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The Gaming Industry Continues to Grow – and Not Only Men Are Playing

Gaming once meant plugging a console into a television using a bunch of cables, blowing on a cartridge in case dust was making the game unreadable, and going down to the shop and spending quite a lot of money on a new game (or possibly on renting a game from your local Blockbusters). As anyone old enough to remember will recall, it wasn’t a hassle, it was merely part of gaming. Although Nintendo’s offerings and other game consoles have more or less been commonplace since the mid-80s or early-90s, back then they were novelty items in a burgeoning market.


Nowadays, the gaming industry is big money, with 2016 seeing the gaming industry bring in somewhere close to $90 billion. As time goes on, the industry continues to mature and develop in new ways. The industry has gone from being almost a niche market, namely the sole purview of adolescent boys, to a market that has about as much gender distribution as something like food. By some estimates, there are now more women and girls gaming than men and boys — although, in development and programming, the bias is still strongly tilted in favour of men.

Nintendo Gameboy” (CC BY 2.0) by wwarby

At present, there are still tremendous differences in the types of games that men and women play. Conforming to heteronormative stereotypes, we can see in data collected by Quantic Foundry, a game analytics consulting practice, that in the genres of grand strategy, shooting and sports, fewer than ten per cent of gamers are women. The numbers almost reverse when you look at match-three games (think Tetris) and family or farm simulators, where some seven in ten players are female. The Sims, a life simulation game par excellence developed by EA Maxis and first released in 2000, went on to sell some 200 million copies and it is estimated that 60 percent of the people playing the game are women and girls.

One of biggest game changers – in both the most literal and figurative of senses – in the industry has been the introduction of smartphones as gaming devices. Of that $90 billion earned in 2016, nearly half of it was for games played on smartphones or other portable devices like tablets. With some three billion downloads, physics-based Angry Birds is a testament to market for mobile games. UK-based Sun Bingo offers customers mobile bingo and other games in which players can win cash prizes, while the hugely successful Pokémon Go, a game designed especially for mobile devices, topped the charts for both Google Play and Apple’s App Store in 2016. The arrival of casual games on the markets is one of the factors that led to a more equal distribution amongst the sexes. Beyond that, it’s the biggest factor in the explosion of the industry. In the year that the first iPhone was introduced, 2007, the gaming industry took in $31.6 billion. It doesn’t require much imagination to see the economic impact of mobile gaming.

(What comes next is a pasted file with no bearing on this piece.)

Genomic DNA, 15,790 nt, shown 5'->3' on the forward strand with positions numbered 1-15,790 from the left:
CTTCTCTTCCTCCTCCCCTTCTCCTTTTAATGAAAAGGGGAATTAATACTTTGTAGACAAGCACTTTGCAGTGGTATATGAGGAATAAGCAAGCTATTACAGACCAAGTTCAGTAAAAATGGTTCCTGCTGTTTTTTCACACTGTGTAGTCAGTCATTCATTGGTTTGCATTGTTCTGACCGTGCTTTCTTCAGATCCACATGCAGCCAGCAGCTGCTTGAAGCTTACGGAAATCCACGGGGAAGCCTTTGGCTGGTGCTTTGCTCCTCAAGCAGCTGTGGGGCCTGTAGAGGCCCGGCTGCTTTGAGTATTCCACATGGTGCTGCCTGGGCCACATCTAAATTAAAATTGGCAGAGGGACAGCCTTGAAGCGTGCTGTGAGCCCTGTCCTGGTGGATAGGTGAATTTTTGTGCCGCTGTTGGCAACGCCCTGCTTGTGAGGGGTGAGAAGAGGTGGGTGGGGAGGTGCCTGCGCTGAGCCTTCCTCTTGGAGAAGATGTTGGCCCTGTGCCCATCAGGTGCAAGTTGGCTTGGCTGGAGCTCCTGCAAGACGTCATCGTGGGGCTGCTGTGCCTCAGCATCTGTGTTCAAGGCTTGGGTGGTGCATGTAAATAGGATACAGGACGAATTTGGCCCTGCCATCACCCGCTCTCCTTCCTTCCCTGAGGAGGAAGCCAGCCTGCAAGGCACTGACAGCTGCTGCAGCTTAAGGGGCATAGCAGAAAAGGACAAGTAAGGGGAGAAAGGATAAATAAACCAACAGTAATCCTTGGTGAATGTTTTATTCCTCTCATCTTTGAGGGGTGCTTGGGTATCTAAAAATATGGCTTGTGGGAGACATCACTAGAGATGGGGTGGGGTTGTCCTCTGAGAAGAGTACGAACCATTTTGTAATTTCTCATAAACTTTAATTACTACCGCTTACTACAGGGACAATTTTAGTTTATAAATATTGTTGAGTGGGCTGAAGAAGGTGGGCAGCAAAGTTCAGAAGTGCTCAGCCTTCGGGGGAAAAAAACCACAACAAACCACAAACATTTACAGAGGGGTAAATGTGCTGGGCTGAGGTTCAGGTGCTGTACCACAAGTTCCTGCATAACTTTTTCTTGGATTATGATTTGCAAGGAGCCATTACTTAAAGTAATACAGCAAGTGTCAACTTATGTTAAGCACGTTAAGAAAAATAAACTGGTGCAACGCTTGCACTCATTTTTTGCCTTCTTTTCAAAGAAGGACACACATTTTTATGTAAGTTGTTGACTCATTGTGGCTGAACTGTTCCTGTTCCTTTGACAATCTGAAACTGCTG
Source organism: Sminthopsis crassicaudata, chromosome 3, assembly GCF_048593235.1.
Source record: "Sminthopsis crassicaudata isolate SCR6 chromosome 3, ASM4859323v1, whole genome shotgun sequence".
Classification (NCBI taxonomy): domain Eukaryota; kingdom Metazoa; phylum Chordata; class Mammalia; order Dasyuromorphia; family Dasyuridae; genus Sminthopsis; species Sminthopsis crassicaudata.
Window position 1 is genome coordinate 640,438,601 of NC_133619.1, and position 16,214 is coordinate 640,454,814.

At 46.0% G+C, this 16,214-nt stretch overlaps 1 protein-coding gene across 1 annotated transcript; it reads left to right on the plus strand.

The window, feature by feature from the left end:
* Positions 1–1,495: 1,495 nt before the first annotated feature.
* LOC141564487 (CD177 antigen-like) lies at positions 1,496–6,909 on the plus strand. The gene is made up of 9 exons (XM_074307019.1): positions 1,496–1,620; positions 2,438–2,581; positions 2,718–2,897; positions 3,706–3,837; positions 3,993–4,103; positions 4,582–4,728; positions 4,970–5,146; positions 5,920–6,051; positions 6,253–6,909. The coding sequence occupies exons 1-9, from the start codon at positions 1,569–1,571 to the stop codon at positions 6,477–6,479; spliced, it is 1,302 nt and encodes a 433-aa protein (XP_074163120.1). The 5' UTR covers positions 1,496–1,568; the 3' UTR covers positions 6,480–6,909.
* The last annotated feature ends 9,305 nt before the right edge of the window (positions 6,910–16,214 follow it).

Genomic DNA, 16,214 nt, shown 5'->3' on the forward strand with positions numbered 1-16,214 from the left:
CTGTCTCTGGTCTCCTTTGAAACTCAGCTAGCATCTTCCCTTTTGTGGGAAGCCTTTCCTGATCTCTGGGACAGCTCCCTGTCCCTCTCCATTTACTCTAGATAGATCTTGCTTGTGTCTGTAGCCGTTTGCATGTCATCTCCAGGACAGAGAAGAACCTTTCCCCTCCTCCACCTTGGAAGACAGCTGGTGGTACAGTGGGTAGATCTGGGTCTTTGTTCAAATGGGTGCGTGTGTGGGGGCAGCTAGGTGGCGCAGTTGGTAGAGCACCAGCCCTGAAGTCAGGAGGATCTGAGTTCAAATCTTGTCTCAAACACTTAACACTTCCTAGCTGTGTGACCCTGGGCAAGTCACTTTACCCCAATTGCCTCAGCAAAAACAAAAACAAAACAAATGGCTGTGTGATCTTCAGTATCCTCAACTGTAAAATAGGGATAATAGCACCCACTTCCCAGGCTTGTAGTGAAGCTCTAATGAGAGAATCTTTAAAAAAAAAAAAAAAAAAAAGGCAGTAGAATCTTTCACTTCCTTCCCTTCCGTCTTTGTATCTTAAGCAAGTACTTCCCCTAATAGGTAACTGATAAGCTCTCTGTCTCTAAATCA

Mobile games – Bejeweled” (CC BY 2.0) by IN 30 MINUTES Guides


As populations who have spent most of their lives surrounded by or at least not unfamiliar with video games ages, the demographics do too. With data gathered from some 4000 American households, the Entertainment Software Association annually releases a report on the trends found in the world of gaming. Although the image of the asocial male adolescent gamer persists vehemently, the study found the average age of a male gamer is 35, whereas for female players it was an even higher 44. Where hours spent gaming are concerned, the study found that two-thirds of households in the US have at least one person who plays three hours or more per week.

The study also notes that while just under half the households surveyed have a dedicated game console device, 97 percent of houses had a personal computer and 81 percent had smartphones, meaning the gaming industry has the potential to reach nearly everyone. Around half of the respondents also said that video games help them stay in touch with friends and stay closer with family – a far-cry from the loner gamer image of yesteryear.

In the same way that it’s difficult for us to imagine nowadays what air travel was like in the 1950s or before, for anyone who didn’t play video games in the 1970s or 1980s, playing on smartphones and tablets might seem unquestionably natural. What is easy to imagine, however, is the continued growth of the gaming industry across as demographics as computers and smartphones continue to proliferate.



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